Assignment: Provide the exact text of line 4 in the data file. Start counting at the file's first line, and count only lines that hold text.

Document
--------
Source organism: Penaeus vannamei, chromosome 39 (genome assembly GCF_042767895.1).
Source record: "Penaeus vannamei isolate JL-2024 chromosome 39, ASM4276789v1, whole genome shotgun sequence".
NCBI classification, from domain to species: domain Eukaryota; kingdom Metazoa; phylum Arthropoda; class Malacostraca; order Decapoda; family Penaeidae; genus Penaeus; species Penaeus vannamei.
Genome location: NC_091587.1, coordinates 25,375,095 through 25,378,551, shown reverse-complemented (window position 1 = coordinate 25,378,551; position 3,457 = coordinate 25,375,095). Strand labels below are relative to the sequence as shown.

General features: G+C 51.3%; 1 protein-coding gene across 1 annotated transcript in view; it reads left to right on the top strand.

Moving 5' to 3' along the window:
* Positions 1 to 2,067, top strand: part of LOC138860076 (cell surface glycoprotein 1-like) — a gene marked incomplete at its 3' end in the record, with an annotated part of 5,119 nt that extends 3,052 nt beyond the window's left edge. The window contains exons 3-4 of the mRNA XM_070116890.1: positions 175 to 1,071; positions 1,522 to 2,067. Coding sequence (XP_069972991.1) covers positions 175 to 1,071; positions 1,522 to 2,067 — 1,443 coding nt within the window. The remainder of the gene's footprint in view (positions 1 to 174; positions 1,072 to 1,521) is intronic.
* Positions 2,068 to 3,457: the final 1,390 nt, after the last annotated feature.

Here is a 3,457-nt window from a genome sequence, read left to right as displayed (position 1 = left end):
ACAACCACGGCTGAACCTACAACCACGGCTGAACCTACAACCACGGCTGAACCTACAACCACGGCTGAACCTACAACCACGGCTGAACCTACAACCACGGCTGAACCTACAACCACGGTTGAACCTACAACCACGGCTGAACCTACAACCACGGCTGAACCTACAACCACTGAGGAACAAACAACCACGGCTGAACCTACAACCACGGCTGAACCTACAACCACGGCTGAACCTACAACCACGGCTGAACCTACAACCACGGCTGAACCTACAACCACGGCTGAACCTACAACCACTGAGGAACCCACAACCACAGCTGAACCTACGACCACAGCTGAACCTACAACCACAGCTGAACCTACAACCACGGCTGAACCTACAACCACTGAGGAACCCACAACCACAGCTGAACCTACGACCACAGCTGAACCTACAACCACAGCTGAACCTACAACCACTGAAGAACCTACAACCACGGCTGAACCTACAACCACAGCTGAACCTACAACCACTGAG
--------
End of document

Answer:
Genome location: NC_091587.1, coordinates 25,375,095 through 25,378,551, shown reverse-complemented (window position 1 = coordinate 25,378,551; position 3,457 = coordinate 25,375,095). Strand labels below are relative to the sequence as shown.